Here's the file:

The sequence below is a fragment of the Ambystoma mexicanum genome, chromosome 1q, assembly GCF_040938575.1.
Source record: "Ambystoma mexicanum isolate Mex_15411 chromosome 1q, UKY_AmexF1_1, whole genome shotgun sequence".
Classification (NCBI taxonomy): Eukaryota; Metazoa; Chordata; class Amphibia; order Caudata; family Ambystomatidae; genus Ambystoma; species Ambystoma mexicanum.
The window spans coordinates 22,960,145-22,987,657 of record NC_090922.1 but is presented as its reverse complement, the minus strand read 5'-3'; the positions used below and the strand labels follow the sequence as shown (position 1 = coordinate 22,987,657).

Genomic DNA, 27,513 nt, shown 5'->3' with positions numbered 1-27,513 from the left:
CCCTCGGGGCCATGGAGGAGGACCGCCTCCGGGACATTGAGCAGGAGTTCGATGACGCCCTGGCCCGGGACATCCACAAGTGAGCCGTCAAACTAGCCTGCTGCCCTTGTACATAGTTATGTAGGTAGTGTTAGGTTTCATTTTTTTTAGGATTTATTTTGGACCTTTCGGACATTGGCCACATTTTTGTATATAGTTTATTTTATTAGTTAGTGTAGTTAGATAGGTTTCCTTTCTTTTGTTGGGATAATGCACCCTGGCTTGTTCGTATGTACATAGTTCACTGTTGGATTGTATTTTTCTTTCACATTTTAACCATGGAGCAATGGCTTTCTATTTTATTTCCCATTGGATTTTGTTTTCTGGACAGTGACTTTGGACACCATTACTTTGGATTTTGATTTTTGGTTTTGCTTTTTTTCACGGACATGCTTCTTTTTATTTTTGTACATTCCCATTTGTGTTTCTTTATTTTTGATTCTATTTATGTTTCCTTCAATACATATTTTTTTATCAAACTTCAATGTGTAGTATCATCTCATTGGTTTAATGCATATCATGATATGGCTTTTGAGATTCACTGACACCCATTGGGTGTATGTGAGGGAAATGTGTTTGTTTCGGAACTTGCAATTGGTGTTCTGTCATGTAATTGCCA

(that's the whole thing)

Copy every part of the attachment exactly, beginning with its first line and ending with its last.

The sequence below is a fragment of the Ambystoma mexicanum genome, chromosome 1q, assembly GCF_040938575.1.
Source record: "Ambystoma mexicanum isolate Mex_15411 chromosome 1q, UKY_AmexF1_1, whole genome shotgun sequence".
Classification (NCBI taxonomy): Eukaryota; Metazoa; Chordata; class Amphibia; order Caudata; family Ambystomatidae; genus Ambystoma; species Ambystoma mexicanum.
The window spans coordinates 22,960,145-22,987,657 of record NC_090922.1 but is presented as its reverse complement, the minus strand read 5'-3'; the positions used below and the strand labels follow the sequence as shown (position 1 = coordinate 22,987,657).

Genomic DNA, 27,513 nt, shown 5'->3' with positions numbered 1-27,513 from the left:
CCCTCGGGGCCATGGAGGAGGACCGCCTCCGGGACATTGAGCAGGAGTTCGATGACGCCCTGGCCCGGGACATCCACAAGTGAGCCGTCAAACTAGCCTGCTGCCCTTGTACATAGTTATGTAGGTAGTGTTAGGTTTCATTTTTTTTAGGATTTATTTTGGACCTTTCGGACATTGGCCACATTTTTGTATATAGTTTATTTTATTAGTTAGTGTAGTTAGATAGGTTTCCTTTCTTTTGTTGGGATAATGCACCCTGGCTTGTTCGTATGTACATAGTTCACTGTTGGATTGTATTTTTCTTTCACATTTTAACCATGGAGCAATGGCTTTCTATTTTATTTCCCATTGGATTTTGTTTTCTGGACAGTGACTTTGGACACCATTACTTTGGATTTTGATTTTTGGTTTTGCTTTTTTTCACGGACATGCTTCTTTTTATTTTTGTACATTCCCATTTGTGTTTCTTTATTTTTGATTCTATTTATGTTTCCTTCAATACATATTTTTTTATCAAACTTCAATGTGTAGTATCATCTCATTGGTTTAATGCATATCATGATATGGCTTTTGAGATTCACTGACACCCATTGGGTGTATGTGAGGGAAATGTGTTTGTTTCGGAACTTGCAATTGGTGTTCTGTCATGTAATTGCCA